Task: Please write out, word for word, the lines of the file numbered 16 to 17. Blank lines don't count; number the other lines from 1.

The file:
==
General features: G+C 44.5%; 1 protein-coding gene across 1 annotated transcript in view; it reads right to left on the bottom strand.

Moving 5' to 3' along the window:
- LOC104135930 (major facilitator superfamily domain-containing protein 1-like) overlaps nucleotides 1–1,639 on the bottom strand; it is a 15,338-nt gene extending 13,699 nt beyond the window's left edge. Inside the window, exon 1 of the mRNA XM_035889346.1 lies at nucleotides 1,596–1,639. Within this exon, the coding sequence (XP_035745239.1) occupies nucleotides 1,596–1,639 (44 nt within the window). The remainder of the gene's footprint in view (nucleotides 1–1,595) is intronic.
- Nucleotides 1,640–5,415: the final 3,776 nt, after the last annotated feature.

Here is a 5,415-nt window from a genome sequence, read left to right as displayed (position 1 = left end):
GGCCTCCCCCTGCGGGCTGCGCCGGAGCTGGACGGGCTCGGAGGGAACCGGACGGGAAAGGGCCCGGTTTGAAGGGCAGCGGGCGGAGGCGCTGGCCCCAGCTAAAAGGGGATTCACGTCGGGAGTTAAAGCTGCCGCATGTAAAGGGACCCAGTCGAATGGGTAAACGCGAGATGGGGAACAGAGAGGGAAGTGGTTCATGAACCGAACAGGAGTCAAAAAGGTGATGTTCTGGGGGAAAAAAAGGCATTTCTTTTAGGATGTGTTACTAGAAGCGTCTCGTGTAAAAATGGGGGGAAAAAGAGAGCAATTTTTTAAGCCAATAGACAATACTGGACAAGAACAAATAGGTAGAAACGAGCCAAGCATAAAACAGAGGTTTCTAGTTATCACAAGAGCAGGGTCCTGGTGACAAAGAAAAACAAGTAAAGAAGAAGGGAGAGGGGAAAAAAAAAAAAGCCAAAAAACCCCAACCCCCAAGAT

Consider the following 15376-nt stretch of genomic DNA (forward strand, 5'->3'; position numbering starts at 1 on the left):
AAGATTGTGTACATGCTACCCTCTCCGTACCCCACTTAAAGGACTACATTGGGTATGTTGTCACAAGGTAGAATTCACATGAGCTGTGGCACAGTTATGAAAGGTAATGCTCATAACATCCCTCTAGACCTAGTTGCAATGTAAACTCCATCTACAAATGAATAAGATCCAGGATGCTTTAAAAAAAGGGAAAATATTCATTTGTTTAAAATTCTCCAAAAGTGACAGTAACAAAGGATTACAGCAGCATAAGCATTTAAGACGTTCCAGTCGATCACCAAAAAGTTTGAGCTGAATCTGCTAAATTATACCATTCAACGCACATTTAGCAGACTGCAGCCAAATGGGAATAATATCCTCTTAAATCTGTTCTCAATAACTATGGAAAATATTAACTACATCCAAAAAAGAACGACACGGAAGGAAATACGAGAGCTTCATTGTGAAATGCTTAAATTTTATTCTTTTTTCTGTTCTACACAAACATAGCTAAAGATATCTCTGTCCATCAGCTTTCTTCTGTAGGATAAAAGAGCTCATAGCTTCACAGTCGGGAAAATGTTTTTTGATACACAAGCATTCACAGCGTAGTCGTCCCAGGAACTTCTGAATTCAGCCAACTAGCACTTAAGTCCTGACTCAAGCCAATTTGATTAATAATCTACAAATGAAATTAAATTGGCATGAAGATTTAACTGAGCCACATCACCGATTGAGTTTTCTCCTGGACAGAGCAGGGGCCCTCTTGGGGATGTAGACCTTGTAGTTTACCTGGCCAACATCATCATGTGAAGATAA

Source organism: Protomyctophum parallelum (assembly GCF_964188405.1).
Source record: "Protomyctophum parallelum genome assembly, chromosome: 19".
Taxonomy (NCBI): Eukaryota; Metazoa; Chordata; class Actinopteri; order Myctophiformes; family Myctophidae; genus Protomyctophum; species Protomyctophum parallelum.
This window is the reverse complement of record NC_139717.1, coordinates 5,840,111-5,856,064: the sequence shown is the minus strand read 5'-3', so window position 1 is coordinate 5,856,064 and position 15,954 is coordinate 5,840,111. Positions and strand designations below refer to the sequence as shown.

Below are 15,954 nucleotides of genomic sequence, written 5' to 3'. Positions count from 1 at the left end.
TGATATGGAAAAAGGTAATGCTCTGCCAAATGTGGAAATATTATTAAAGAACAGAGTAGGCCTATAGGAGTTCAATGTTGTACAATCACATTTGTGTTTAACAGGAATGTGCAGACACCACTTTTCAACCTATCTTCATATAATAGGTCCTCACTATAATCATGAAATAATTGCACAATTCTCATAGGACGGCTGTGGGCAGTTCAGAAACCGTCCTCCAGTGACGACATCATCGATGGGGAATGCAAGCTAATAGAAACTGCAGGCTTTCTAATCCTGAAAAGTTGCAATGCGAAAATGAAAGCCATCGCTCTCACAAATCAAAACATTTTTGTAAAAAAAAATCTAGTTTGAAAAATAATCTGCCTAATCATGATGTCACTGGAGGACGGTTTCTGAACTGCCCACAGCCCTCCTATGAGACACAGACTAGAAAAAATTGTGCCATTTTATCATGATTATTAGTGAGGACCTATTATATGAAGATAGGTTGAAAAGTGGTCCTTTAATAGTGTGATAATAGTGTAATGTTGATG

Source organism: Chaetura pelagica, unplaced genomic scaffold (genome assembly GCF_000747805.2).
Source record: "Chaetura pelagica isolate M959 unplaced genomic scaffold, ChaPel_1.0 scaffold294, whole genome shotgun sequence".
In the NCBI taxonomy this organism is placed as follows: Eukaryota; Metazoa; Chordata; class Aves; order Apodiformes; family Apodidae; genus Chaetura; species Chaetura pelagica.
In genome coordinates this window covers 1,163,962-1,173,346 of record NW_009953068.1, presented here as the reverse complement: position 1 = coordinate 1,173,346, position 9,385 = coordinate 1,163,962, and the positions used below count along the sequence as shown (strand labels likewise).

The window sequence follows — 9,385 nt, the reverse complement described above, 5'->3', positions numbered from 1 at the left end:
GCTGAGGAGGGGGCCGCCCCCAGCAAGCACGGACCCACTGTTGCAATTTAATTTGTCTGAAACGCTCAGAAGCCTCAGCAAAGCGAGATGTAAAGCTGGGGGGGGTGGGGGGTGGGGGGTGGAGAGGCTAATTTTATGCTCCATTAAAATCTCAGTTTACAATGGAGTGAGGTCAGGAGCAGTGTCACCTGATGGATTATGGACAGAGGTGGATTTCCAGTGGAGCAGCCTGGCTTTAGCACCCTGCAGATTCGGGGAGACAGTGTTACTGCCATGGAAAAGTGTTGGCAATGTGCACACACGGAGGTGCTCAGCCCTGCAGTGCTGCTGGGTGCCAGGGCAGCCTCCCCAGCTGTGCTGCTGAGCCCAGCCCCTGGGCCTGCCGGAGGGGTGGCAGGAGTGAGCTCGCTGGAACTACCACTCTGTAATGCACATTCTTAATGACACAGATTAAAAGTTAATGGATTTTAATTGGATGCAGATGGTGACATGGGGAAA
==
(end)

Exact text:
Source record: "Chaetura pelagica isolate M959 unplaced genomic scaffold, ChaPel_1.0 scaffold294, whole genome shotgun sequence".
In the NCBI taxonomy this organism is placed as follows: Eukaryota; Metazoa; Chordata; class Aves; order Apodiformes; family Apodidae; genus Chaetura; species Chaetura pelagica.